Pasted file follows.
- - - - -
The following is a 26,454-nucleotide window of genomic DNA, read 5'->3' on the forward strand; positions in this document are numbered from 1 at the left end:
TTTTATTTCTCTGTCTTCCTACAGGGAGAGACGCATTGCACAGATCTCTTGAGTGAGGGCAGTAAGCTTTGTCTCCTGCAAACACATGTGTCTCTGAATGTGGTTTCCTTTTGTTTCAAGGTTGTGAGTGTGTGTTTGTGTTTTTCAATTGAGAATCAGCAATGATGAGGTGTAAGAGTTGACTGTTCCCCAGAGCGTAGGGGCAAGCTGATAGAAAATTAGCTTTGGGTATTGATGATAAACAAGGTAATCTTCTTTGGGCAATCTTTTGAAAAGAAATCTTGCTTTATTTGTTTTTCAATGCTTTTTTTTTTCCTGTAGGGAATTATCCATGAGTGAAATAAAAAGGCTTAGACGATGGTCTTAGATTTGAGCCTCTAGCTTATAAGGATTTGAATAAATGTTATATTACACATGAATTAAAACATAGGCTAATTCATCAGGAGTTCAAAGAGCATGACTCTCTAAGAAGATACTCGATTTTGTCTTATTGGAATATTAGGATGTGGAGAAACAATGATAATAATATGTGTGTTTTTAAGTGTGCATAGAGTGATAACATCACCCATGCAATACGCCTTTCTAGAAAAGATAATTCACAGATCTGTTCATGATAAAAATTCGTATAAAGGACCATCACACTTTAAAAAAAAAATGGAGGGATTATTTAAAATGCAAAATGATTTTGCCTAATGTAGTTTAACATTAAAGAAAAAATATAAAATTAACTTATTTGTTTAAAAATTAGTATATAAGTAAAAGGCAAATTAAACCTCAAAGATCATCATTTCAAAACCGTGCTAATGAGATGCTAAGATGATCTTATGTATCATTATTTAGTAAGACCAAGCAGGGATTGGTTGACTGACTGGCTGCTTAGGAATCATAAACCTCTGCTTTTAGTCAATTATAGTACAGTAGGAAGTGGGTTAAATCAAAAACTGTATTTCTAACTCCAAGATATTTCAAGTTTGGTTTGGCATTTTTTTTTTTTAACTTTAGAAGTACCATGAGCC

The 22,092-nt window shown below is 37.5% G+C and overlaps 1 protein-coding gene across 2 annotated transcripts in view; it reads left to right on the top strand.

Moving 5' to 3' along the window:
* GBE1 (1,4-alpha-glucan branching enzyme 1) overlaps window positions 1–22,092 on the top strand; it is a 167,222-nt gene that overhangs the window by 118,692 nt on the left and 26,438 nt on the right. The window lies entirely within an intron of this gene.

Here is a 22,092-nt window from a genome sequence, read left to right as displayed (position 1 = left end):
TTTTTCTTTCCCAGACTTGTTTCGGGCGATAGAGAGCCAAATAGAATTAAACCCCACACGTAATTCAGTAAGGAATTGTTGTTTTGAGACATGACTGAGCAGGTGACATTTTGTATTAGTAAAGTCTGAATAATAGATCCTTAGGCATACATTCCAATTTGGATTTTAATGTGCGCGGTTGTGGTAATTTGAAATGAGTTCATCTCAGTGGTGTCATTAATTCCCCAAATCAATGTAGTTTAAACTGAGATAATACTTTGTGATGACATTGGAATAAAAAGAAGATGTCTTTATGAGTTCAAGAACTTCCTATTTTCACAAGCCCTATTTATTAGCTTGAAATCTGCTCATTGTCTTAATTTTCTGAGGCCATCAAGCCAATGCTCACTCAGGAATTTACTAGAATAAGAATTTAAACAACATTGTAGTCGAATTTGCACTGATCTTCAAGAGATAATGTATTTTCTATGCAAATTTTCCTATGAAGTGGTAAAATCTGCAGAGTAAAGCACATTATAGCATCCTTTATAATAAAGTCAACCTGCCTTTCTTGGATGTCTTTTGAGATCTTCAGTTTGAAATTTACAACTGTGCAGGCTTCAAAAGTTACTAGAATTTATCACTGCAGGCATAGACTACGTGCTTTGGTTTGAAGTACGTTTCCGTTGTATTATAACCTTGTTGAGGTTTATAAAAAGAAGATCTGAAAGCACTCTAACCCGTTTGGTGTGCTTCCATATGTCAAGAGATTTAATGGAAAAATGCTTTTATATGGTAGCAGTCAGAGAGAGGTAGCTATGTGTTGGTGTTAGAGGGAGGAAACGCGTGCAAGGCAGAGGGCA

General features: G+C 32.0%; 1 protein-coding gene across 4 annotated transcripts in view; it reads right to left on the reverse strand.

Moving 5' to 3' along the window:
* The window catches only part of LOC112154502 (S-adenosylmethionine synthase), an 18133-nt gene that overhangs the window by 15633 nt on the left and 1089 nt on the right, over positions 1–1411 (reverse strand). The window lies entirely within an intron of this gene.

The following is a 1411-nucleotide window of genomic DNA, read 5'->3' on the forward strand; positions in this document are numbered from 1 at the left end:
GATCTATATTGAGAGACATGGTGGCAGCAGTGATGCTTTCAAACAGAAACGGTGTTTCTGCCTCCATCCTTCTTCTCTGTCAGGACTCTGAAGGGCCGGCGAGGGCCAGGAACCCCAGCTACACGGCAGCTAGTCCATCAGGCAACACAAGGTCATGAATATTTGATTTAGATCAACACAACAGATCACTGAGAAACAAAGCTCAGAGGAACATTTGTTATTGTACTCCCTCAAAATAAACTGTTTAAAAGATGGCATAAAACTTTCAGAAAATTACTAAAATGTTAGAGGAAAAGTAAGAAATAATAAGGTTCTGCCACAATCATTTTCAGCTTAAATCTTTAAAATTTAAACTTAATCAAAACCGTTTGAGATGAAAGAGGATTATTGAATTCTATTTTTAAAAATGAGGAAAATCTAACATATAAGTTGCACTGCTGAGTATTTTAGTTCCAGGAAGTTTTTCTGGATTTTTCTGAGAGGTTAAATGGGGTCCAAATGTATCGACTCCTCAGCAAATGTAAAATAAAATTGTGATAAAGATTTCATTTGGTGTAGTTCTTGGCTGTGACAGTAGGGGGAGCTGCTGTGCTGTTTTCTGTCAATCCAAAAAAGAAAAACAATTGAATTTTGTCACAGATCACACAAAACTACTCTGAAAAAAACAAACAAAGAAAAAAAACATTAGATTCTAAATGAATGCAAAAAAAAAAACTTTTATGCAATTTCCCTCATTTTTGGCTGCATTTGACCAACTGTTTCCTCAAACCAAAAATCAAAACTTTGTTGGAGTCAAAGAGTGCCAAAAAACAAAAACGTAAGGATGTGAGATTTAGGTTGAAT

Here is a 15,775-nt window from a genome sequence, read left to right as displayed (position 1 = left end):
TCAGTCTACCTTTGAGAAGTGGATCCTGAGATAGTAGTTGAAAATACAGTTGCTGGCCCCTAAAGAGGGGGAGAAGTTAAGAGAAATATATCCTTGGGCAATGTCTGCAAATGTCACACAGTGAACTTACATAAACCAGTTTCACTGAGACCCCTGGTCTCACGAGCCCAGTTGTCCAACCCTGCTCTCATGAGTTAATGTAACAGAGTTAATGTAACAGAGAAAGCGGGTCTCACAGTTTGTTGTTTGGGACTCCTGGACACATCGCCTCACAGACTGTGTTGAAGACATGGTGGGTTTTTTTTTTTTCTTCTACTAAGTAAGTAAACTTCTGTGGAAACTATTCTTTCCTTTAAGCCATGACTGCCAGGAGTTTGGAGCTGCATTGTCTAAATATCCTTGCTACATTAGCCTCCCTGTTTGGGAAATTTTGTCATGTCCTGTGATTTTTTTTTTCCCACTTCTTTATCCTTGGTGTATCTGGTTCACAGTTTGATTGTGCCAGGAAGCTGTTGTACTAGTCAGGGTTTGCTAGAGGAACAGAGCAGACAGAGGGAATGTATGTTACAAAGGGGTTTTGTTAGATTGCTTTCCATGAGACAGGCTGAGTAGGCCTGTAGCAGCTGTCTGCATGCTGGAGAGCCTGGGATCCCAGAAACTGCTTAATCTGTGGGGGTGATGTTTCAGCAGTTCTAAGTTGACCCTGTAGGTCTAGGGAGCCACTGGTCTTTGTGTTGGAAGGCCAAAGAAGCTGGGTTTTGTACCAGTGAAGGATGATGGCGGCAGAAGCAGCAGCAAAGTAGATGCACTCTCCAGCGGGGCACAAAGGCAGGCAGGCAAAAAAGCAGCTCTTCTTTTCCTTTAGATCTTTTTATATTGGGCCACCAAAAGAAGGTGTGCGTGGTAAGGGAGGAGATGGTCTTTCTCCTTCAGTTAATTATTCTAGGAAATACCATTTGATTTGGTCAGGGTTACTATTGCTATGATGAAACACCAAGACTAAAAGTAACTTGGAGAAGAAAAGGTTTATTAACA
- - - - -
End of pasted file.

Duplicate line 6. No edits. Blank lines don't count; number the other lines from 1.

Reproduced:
Here is a 22,092-nt window from a genome sequence, read left to right as displayed (position 1 = left end):